Director: Kevin Kolsch, Dennis Widmyer (2006)
Starring: Margaret Laney, Eron Otcasek, Stuart Rudin
Find it online: IMDB

Absence is a story of lost, tortured souls. Mary is a bondage model, earning a living by posing for sleazy shoots. Stepdad Jeremiah is an older fella, gripped with religious fervour and determined to ‘save’ Mary from her life of sinfulness. The seemingly unconnected Harris is a guilt-ridden husband mourning the loss of his unborn child (whilst also fighting demons from his past). When Mary reaches out for Harris’s help during a chance encounter, it seems that he is the only person who can save her from the increasingly dangerous, deranged Jeremiah… If only he could get over that damn Hamlet complex.

Three semi-disconnected vignettes surround Mary’s kidnapping, converging at the end for a violent, emotional climax. Stylistically, it’s a bit like the failed Naomi Watts/Sean Penn vehicle, 28 Grams – except less pretentious and actually good.

A low-budget feature written & directed by Kevin Kölsch & Dennis Widmyer, Absence plays to its strengths. The plot is simplistic but gripping; the violence comes in short, powerful bursts – and the climax is, simply put, excellent, largely avoiding the pitfalls of melodrama. And whilst none of the characters are especially likeable, they’re well-rounded and engaging.

The acting is of a higher quality than you’d expect from a low-budget piece. Playing the bondage model/kidnap victim, Margaret Laney manages to capture a sort of abstract sadness that I rather liked. Eron Otcasek (playing Harris) also gives a great performance; I really dug the way he managed to portray the character’s emotional turmoil without making him seem too self-pitying.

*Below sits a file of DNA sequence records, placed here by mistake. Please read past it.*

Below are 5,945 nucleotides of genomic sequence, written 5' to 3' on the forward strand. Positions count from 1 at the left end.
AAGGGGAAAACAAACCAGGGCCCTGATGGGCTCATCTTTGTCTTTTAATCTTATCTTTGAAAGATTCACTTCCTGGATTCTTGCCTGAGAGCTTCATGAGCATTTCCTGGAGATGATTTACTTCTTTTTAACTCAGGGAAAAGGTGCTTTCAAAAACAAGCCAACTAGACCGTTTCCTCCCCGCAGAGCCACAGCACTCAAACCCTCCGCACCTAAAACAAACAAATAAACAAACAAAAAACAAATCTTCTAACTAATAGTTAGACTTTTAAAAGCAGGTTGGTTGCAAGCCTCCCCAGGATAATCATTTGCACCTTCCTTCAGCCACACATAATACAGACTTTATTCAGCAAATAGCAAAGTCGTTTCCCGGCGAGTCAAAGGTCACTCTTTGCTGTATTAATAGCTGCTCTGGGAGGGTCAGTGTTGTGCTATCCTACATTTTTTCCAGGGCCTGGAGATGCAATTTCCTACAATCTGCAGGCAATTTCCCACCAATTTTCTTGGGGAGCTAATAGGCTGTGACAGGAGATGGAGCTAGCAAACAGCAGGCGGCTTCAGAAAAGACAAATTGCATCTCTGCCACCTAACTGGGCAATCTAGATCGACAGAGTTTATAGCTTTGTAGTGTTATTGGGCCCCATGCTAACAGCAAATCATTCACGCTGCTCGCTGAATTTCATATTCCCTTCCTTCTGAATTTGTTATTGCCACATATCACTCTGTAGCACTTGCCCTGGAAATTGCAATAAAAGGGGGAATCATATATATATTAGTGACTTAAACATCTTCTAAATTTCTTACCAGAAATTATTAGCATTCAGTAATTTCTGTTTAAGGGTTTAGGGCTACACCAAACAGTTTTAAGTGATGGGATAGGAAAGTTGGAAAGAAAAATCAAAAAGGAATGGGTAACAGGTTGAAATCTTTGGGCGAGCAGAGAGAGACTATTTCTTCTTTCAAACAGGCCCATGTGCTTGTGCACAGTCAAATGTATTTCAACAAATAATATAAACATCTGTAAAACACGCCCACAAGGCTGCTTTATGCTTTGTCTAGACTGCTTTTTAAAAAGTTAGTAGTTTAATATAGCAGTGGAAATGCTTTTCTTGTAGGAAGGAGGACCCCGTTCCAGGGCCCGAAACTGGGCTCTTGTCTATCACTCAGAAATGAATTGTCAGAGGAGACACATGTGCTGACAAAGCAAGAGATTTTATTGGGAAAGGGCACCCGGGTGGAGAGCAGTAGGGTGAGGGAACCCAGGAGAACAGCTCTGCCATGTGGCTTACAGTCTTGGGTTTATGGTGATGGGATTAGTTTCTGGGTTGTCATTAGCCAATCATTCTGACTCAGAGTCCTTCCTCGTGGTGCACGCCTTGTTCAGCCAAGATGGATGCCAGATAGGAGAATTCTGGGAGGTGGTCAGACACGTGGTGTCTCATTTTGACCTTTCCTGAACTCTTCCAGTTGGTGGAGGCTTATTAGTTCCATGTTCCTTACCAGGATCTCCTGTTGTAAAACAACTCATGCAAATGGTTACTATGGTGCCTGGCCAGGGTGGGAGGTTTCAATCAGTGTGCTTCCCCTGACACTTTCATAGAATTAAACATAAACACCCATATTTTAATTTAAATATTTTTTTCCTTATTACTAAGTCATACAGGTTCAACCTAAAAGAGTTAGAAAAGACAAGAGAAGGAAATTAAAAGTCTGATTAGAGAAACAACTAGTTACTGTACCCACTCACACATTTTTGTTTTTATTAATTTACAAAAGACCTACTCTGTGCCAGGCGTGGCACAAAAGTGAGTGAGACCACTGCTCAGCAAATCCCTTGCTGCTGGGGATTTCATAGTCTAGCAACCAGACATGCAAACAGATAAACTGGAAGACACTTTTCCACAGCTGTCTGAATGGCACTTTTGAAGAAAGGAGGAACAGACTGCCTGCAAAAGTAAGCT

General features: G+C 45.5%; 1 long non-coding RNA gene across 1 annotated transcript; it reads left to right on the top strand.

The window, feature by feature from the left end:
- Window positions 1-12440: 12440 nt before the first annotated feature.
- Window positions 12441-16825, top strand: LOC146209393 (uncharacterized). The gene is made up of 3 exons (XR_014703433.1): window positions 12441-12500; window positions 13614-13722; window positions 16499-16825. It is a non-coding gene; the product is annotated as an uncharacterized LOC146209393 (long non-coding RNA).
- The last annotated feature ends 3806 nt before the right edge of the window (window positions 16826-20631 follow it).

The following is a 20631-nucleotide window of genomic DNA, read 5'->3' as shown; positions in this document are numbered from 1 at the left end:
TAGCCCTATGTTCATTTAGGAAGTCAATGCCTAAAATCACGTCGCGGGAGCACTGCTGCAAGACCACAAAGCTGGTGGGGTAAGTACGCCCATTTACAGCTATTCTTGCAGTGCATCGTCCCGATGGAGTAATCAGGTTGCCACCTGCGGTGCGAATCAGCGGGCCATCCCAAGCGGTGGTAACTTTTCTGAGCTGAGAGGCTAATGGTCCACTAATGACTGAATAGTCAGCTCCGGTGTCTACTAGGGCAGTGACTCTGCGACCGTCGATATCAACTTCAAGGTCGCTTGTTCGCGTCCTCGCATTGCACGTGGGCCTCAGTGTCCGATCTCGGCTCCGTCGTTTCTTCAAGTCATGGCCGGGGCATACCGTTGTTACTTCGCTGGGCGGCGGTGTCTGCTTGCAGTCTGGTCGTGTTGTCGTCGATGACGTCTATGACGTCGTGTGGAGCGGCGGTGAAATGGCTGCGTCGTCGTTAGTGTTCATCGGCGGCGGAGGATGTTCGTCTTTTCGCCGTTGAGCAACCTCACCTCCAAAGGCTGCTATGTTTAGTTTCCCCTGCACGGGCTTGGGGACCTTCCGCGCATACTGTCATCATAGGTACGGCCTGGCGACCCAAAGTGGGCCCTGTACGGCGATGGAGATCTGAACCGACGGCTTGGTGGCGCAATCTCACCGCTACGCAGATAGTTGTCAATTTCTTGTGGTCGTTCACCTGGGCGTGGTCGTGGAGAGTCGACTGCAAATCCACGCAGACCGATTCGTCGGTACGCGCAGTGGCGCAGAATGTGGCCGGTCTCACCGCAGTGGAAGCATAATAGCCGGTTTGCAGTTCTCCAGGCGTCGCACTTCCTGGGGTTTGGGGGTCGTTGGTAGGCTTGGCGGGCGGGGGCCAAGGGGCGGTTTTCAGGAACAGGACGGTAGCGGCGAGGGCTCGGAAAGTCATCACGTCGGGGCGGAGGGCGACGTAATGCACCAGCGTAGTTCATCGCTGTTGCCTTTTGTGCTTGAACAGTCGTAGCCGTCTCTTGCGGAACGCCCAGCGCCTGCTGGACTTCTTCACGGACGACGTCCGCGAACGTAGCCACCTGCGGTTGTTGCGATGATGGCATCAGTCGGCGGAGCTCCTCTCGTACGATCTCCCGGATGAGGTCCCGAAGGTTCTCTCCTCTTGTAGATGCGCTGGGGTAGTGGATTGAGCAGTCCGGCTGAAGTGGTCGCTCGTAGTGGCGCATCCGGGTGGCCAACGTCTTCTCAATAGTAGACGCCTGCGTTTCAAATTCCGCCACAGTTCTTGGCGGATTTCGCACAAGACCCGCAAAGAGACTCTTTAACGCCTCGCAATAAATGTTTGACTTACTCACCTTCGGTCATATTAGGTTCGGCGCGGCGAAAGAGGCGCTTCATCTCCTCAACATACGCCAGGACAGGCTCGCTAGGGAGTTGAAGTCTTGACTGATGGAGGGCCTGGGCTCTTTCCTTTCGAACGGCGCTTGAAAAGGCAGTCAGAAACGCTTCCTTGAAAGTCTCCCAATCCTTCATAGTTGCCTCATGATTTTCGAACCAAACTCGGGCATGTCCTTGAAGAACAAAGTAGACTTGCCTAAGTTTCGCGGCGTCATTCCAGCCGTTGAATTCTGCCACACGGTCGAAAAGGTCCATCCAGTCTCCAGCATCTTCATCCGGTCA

But it’s the villain of the piece that almost steals the show. Playing Jeremiah, Stuart Rudin manages to make the kidnapper an almost sympathetic character; one you feel sorry for, even as he torments our poor heroine (um, taping up a professional bondage model as a punishment?? Fighting fire with fire, I suppose). It’s a testament to the script and acting that these archetypes (damsel in distress/tormented hero/villain) aren't a bore to follow.

As the characters battle each other and their own demons, the plot moves towards an inevitable, tense showdown. There’s a neat little twist, resulting in a climax (and final few shots) that packs a lovely little emotional punch.
There are one or two quibbles, but none of them major (and mostly down to budgetary constraints) – I’d have liked to see a few more twists to the plot, and there’s the occasional fit of cliché. Really, however, Absence is a rare low-budget treat that deserves to be seen.

Talking of which, the flick is actively seeking distribution now. Hopefully there won’t be too long to wait, since Absence really is a little bit good.

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